‘How far have we come?’

Published 10:46 am Wednesday, February 15, 2017

One of the forerunners of eradicating segregation and racism was to integrate public school systems.

As a result of these purposes, many elements were encountered (i.e. marching, demonstrations and protesting) to promote and make provisions for affordable housing, equal job pay, voting rights and equal educational opportunities.

In the 1950s and 1960s, marching, demonstrations and protests were common to prohibit the mass racial segregation and racism upon black American students throughout the United States.

Most of us are familiar with the struggles, court cases, imprisonment and even death, in that it has taken these elements to minimize the efforts given, God-given and constitutional rights to ensure and appropriate educational opportunities.  

The status quo of our diverse public educational system has been part of our American lifestyle.

We have become complacent with our mode of public education and well-defined integrated system serving all students equally.

I was a part of this system — all students being educated with the best teachers, the best technology, the best support from parents and community.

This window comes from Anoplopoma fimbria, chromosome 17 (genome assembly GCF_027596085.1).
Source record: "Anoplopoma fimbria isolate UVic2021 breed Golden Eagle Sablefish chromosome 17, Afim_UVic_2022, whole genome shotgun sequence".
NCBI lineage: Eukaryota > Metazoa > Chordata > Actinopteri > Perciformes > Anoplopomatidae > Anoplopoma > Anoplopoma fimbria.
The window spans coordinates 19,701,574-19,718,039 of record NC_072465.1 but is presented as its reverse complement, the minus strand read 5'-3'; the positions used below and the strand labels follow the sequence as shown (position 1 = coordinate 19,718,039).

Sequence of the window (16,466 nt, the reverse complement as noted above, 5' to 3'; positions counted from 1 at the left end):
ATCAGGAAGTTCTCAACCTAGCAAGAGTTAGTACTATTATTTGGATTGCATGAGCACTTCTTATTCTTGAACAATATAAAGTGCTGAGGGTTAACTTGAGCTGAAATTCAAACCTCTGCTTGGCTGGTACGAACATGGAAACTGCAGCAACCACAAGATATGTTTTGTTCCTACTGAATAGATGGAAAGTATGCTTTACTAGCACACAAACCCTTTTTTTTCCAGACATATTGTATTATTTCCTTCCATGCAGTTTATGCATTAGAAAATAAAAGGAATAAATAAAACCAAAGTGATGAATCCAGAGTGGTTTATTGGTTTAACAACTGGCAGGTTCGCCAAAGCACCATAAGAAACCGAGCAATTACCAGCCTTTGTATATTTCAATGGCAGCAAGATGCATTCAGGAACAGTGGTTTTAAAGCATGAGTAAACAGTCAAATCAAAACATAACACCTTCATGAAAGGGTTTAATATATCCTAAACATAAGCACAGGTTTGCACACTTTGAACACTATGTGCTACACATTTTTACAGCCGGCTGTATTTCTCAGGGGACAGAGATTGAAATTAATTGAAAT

Yet, on a visit to the Robert Russa Moton Museum, I stood staring in front of two locked doors locked with chains. At that point, I was overpowered by a revelation.

We unlocked the doors to integration and our black American students to equal education opportunities, but have we closed the doors to equal opportunities for American minority teachers to teach all students?

I’ll leave this to your discretion. You do the investigation, you do the math and you do the determination. Begin with your county’s school system. How far have we come? Have we locked the doors from inside? Have we given minority teachers equal opportunities to teach?

William H. McCargo is an author and president of the Charlotte County NAACP. His email address is mccargoh@gmail.com.